Exchange Expands Experience

Note: This article is hosted here for archival purposes only. It does not necessarily represent the values of the Iron Warrior or Waterloo Engineering Society in the present day.

If you are in 1B, it has now been nine months since you first came to Engineering at Waterloo, which, for many, is the first adult experience of prolonged independence. Since this is such an important change in life, some people find it difficult while some find it exciting. As time passes, everyone settles into life in a co-op system, where challenging academics in one of the world’s foremost Engineering Faculties alternates with interesting job opportunities in the workplace. This is just a taste of what can take place in the future.

This short article suggests one way to make your relatively new independence even stronger. You can extend it by traveling and experiencing a distinctly different cultural and educational environment in Europe, Asia, or Australia. This extension, which will create in you a person who comprehends the way our world works much more fully than someone who never leaves North America, Canada or even Ontario, is available as a privilege that we extend to anyone after their 2B term (provided they meet certain simple criteria). Furthermore, it happens without delaying graduation and without disrupting your normal progress through the co-op system.

INTERNATIONAL EXCHANGE is the key. It is a great, fun and life-changing experience. You can read a great deal about it at www.eng.uwaterloo.ca/~exchange. You can come to my office or visit Cindy Howe inside the undergraduate office (CPH 1320).  There you can find out about the nearly 70 universities and engineering schools in the world that are open for Waterloo Engineering students – top class engineering schools where you can do 3A, 3B, or both, or perhaps 4A, and still maintain your position as a Waterloo Engineer.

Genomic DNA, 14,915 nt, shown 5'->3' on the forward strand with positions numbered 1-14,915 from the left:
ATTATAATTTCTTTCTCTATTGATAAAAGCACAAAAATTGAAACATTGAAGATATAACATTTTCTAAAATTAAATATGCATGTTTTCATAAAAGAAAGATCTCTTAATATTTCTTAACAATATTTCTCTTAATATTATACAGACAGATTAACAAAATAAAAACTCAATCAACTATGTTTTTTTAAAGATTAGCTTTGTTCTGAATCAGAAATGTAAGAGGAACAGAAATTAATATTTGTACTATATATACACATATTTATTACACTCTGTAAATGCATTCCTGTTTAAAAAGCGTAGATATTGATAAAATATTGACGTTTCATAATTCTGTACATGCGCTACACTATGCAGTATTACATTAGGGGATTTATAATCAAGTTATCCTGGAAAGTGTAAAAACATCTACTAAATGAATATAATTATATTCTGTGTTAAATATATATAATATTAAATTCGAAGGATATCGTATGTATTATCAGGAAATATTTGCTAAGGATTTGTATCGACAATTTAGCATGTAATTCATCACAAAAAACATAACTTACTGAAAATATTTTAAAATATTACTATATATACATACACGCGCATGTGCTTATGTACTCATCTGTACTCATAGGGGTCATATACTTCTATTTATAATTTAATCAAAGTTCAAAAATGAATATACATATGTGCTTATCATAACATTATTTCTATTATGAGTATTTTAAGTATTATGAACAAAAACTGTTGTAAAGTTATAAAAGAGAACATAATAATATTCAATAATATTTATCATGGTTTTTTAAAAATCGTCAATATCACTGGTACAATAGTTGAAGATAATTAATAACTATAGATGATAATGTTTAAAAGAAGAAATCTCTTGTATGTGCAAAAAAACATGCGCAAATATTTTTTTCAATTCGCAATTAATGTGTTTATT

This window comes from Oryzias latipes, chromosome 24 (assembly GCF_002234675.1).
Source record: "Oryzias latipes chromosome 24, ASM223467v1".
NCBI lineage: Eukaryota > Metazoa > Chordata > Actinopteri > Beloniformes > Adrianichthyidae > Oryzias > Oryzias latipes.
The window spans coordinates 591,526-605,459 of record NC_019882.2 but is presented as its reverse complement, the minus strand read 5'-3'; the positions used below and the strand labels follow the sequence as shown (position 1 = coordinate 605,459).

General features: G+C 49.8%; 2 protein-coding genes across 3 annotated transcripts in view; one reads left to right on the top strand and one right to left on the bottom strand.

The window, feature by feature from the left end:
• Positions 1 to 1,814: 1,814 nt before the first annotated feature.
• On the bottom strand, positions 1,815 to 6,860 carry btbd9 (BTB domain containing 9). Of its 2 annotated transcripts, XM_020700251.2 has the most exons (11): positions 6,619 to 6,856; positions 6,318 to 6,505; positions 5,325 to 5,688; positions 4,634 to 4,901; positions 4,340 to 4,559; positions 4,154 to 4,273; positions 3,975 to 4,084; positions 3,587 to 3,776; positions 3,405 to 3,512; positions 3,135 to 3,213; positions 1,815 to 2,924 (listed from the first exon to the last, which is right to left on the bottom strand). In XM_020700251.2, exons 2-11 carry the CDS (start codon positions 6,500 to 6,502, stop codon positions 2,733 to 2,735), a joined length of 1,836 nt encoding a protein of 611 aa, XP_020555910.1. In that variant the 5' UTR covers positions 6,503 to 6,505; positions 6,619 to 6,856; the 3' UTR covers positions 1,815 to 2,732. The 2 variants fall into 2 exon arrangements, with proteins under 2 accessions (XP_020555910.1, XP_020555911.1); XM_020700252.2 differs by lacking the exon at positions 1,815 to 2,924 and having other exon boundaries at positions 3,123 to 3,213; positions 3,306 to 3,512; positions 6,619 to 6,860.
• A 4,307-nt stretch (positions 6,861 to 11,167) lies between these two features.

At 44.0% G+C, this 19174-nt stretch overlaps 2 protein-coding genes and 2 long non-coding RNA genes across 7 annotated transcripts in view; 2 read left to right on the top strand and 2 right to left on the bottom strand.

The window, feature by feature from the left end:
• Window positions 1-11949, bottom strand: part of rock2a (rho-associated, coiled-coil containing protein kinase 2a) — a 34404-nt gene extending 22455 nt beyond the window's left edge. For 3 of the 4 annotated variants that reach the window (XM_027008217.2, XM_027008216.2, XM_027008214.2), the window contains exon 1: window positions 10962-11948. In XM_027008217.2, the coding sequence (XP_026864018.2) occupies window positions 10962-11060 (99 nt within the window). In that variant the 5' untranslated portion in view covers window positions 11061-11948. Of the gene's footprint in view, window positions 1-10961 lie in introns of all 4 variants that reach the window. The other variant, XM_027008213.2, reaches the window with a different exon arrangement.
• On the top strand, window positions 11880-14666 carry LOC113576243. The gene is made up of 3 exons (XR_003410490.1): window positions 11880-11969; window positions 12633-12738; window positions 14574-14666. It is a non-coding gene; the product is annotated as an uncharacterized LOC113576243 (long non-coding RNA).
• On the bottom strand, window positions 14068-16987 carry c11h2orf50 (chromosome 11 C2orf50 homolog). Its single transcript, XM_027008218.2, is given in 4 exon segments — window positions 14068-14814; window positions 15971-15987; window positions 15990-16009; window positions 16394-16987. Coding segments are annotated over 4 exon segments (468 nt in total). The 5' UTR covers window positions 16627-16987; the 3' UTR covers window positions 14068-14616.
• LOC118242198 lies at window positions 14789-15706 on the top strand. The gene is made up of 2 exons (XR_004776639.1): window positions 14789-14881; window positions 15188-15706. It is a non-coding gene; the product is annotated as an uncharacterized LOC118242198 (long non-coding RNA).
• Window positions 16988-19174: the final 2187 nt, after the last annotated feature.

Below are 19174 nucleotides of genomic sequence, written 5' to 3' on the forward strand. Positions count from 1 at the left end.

Over 100 students go on exchange every year. In all my years as the Director of the program, I have not met a single returned exchange student who has told me that he or she regretted it. Students come to me when it’s too late to apply, saying “I wish I had known about it earlier.” Spaces at some of our partners are limited, and we assign them to qualified candidates largely on a first-come, first-served basis. So those who read this article have a head start.

If you’re in 1B now, there’s time to plan for exchange; if you’re in 2B, time is getting very short, but there are still places open. We have exchange partner schools in Australia, Austria, Chile, China, the Czech Republic, Denmark, Finland, France, Germany, Holland, Hong Kong, India, Ireland, Italy, Japan, Mexico, Norway, Poland, Singapore, South Korea, Sweden, Switzerland, Taiwan, Turkey and Wales. Classes are in English in the majority of places, but in some, such as China, France, Germany, Italy and Japan, classes are in the local language, and you will need to learn it. But what an advantage you will have if you become multilingual – and you have time to learn.  On exchange, you pay normal UW fees, except in four universities in Austria and Germany where you pay their tuition costs, saving about $5,500 a term (not a bad return for learning German).  There is other financial assistance available.

This article is a wake-up call for a great opportunity.  Exchange is a fabulous experience.  Don’t overlook it.

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